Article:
Several months ago, the BBC was forced to deal with a mob of furious HD channel viewers from all (British) corners of the internet.Â The reason?Â A significant reduction in bit rate for the broadcaster’s high-definition stream which preceded an avalanche of complaints concerningpicture quality that the BBC attempted to make up for by using a more efficient encoder.
Understand any of that?Â Neither do I; nor do I believe it particularly matters, which is just as well as CNET UK and Paul Eaton, a guest writer for the BBC Internet Blog discussing the issue on the Beeb’s behalf, agree.
The subject of picture quality is a fork in the road.Â Half of television’s audience will adorn its battle armour and fight to the death for an ever-so-slightly crisper image, and the other half doesn’t really care, as long as it can make out what’s happening on screen without having to squint.
CNET, Eaton, and this Kasterborous contributor seem to fall somewhere in the middle.Â While we recognise that image quality is an important factor in modern, over-the-air, visual entertainment, especially for those who pay extra to receive such a service, sometimes concerning oneself with trivial subjects as bit rates and encoding processes is slightly overcooking it, especially when the <ahem> bigger picture of a programme’s recording process is considered.Â CNET puts it best:
“It’s worth noting that we’ve recently seen several programmes on BBC HD whose quality has surpassed that of any HD material we’ve seen broadcast on any other channel, including US imports. Recent episodes of Doctor Who and cop drama Luther have looked like high-budget movies, rather than BBC TV shows.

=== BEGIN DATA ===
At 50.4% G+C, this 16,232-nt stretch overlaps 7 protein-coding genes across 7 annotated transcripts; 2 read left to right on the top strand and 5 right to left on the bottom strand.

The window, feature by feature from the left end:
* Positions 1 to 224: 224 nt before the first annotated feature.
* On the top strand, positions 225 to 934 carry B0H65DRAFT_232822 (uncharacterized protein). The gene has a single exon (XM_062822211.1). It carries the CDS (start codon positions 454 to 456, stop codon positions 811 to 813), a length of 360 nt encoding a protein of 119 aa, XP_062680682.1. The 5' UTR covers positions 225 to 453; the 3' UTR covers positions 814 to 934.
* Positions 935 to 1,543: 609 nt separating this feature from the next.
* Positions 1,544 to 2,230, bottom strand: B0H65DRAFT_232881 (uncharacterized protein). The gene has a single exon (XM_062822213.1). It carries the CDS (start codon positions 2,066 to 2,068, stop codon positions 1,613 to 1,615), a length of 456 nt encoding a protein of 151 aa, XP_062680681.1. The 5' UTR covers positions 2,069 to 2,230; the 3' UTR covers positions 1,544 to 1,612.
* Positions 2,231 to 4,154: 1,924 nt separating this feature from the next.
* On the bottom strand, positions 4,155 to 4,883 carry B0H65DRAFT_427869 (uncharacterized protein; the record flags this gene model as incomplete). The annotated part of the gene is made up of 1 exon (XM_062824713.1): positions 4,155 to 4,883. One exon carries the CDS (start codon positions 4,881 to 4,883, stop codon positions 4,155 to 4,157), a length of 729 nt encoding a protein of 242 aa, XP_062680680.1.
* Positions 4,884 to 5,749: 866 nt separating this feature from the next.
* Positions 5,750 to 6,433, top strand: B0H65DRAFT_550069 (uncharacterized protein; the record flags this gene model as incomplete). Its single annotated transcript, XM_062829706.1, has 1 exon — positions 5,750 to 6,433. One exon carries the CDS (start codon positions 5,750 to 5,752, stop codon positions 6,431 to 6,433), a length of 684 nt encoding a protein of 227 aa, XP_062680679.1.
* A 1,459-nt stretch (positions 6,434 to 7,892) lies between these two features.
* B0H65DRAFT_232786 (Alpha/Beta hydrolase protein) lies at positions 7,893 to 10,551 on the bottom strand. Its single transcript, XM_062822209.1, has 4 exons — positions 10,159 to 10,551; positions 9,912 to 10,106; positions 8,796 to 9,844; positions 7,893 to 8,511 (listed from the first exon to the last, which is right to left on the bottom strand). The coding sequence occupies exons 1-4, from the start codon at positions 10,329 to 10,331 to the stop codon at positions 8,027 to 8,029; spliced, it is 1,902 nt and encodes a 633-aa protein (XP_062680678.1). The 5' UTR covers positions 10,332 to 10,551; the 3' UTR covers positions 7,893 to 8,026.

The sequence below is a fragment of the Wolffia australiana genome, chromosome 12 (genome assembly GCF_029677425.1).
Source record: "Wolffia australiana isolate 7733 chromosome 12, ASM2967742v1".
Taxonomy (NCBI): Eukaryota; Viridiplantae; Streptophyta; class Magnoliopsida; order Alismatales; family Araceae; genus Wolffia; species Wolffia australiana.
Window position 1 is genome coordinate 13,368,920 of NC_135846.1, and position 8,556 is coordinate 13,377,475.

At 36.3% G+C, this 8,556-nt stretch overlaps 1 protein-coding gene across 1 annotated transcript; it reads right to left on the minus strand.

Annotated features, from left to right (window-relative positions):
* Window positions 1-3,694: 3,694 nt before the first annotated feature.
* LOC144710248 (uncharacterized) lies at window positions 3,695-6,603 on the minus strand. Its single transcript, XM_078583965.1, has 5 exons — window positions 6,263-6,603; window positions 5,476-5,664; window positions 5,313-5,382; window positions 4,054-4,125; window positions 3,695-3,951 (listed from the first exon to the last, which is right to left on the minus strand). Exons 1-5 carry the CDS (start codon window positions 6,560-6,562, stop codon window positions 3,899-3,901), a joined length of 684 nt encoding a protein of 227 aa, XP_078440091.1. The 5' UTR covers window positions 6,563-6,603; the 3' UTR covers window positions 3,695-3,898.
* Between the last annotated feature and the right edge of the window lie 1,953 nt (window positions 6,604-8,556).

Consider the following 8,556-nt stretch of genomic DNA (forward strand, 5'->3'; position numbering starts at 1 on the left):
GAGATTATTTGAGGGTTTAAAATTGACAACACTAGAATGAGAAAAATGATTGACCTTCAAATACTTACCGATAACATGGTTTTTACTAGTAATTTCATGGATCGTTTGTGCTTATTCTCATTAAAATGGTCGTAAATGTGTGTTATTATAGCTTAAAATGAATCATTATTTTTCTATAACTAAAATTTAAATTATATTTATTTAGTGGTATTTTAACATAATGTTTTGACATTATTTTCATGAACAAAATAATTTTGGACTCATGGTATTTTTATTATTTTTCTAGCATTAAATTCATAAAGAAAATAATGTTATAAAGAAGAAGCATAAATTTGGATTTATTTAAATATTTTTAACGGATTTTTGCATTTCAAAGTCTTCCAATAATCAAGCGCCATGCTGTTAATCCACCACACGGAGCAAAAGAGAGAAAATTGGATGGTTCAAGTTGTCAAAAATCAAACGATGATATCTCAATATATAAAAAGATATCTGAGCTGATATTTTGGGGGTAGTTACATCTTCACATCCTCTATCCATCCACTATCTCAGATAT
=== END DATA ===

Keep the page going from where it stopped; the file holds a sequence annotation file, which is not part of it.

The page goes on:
“This is largely due to the type of camera and lenses used in their production — Doctor Who is shot on a Sony F35 CineAlta, which is aimed at digital cinema — but also to the BBC’s much improved guidelines for producers.”
Yes, the bit rate matters if it’s dropped by one billion percent, but a slight dip for budget-conserving reasons is perfectly acceptable so long as the image quality is made up for with top-notch cameras and cinematographers who know what they’re doing when it comes to focus, brightness, and other basic necessities for our eyes that have been rendered especially important because of high definition.Â All this “encoding” bickering really ought to stop.
Whatever happened to enjoying a programme for what it contained, and not for how sharp it looked?